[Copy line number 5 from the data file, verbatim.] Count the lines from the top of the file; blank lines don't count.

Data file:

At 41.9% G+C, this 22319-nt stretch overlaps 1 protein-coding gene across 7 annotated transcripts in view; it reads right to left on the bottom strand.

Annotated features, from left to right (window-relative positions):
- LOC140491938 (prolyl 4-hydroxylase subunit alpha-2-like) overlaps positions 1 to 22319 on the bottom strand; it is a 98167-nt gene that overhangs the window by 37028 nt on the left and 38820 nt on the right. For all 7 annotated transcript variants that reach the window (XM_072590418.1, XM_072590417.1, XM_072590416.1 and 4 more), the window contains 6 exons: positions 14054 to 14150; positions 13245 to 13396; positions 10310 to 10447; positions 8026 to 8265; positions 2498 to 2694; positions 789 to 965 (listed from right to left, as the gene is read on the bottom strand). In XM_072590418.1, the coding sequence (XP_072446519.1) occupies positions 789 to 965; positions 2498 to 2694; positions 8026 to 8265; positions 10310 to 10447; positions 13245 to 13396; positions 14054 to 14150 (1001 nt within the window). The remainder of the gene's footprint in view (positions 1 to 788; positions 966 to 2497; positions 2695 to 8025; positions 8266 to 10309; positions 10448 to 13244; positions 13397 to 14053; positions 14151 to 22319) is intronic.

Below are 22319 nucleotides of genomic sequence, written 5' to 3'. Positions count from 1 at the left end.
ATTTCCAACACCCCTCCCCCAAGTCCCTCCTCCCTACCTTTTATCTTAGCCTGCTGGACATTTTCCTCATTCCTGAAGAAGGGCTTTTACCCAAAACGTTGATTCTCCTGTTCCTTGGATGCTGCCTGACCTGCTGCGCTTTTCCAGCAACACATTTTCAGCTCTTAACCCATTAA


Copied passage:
ATTTCCAACACCCCTCCCCCAAGTCCCTCCTCCCTACCTTTTATCTTAGCCTGCTGGACATTTTCCTCATTCCTGAAGAAGGGCTTTTACCCAAAACGTTGATTCTCCTGTTCCTTGGATGCTGCCTGACCTGCTGCGCTTTTCCAGCAACACATTTTCAGCTCTTAACCCATTAA